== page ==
Global ocean storage of anthropogenic carbon
Fletcher, S. Mikaloff
Doney, S. C.
Graven, H. D.
McKinley, G. A.
Ríos, A. F.
Sabine, C. L.
- Publisher: Copernicus Publications
(issn: 1726-4189, eissn: 1726-4189)
The global ocean is a significant sink for anthropogenic carbon (C<sub>ant</sub>), absorbing roughly a third of human
CO<sub>2</sub> emitted over the industrial period. Robust estimates of the magnitude and variability of the storage and distribution of C<sub>ant</sub> in
the ocean are therefore important for understanding the human impact on climate. In this synthesis we review
observational and model-based estimates of the storage and transport of C<sub>ant</sub> in the ocean.
We pay particular attention to the uncertainties and potential biases inherent in different inference schemes.
On a global scale, three data-based estimates of the distribution and inventory of C<sub>ant</sub> are now available. While
the inventories are found to agree within their uncertainty, there are considerable differences in the spatial
We also present a review of the progress made in the application of inverse and data assimilation techniques
which combine ocean interior estimates of C<sub>ant</sub> with numerical ocean circulation models.
Such methods are especially useful for estimating the air–sea flux and interior transport of C<sub>ant</sub>, quantities that
are otherwise difficult to observe directly. However, the results are found to be highly dependent on modeled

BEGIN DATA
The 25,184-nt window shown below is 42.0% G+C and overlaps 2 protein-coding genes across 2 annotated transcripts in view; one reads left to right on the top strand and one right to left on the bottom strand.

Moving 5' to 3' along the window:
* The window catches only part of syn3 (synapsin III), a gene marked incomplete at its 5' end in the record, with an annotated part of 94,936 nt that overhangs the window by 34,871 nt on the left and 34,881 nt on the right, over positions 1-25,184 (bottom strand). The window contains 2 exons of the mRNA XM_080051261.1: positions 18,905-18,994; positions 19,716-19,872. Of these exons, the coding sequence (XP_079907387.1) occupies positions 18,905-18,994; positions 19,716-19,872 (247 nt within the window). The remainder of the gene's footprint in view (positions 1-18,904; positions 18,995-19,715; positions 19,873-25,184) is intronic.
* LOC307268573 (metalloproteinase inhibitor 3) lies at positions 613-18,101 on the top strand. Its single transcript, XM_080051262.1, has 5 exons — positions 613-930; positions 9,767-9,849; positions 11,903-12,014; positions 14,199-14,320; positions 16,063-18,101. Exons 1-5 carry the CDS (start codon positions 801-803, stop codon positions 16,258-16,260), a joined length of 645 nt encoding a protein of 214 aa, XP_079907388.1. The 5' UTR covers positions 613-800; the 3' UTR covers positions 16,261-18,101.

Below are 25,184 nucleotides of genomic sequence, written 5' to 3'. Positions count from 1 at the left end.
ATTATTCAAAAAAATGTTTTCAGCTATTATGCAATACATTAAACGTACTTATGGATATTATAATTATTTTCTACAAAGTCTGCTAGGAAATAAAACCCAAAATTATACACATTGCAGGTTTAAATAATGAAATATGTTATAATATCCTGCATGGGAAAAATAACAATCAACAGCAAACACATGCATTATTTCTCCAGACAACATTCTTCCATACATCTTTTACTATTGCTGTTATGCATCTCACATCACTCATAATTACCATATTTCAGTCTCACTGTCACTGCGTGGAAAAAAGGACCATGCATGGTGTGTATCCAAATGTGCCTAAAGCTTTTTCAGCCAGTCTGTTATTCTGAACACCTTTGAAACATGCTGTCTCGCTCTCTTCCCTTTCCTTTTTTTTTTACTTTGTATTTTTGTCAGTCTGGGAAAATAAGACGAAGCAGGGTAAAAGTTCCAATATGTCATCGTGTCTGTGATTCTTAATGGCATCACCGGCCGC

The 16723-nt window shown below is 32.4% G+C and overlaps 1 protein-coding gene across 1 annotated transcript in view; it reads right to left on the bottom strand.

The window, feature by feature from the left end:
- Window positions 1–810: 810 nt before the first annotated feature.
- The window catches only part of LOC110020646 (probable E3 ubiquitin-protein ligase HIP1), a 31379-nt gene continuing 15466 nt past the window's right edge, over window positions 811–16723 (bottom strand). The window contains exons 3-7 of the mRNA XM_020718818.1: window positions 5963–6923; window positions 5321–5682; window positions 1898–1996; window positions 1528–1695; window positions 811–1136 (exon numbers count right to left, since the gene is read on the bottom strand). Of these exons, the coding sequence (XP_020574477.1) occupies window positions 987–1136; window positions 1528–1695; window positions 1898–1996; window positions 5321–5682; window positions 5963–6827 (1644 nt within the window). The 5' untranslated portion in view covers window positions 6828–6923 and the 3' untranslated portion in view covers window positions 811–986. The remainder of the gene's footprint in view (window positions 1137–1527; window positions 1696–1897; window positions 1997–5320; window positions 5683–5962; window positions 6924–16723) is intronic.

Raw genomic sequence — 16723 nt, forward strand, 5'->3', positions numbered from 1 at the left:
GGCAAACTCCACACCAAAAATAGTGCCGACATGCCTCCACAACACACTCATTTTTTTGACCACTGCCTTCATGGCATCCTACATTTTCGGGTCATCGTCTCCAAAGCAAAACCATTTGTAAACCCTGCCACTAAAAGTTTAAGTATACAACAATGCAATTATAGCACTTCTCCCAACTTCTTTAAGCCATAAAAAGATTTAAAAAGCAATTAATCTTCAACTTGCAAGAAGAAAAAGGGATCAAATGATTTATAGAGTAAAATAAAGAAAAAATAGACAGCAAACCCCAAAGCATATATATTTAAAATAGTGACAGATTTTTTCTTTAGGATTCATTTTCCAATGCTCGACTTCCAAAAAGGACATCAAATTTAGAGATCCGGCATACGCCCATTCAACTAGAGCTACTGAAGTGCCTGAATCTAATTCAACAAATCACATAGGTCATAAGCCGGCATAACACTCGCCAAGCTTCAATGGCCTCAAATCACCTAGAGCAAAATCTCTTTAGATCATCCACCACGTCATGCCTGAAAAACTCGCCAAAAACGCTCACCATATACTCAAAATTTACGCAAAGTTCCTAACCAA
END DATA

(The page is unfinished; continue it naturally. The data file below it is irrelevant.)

circulation, with the spread due to different ocean models at least as large as that from the different observational
methods used to estimate C<sub>ant</sub>. Our review also highlights the importance of repeat measurements of hydrographic
and biogeochemical parameters to estimate the storage of C<sub>ant</sub> on decadal timescales in the presence of the variability
in circulation that is neglected by other approaches.
Data-based C<sub>ant</sub> estimates provide important constraints on forward ocean models, which exhibit both broad similarities
and regional errors relative to the observational fields. A compilation of inventories of C<sub>ant</sub> gives us a "best" estimate
of the global ocean inventory of anthropogenic carbon in 2010 of 155 ± 31 PgC (±20% uncertainty).
This estimate includes a broad range of values, suggesting that a combination of approaches is necessary in order to achieve a
robust quantification of the ocean sink of anthropogenic CO<sub>2</sub>.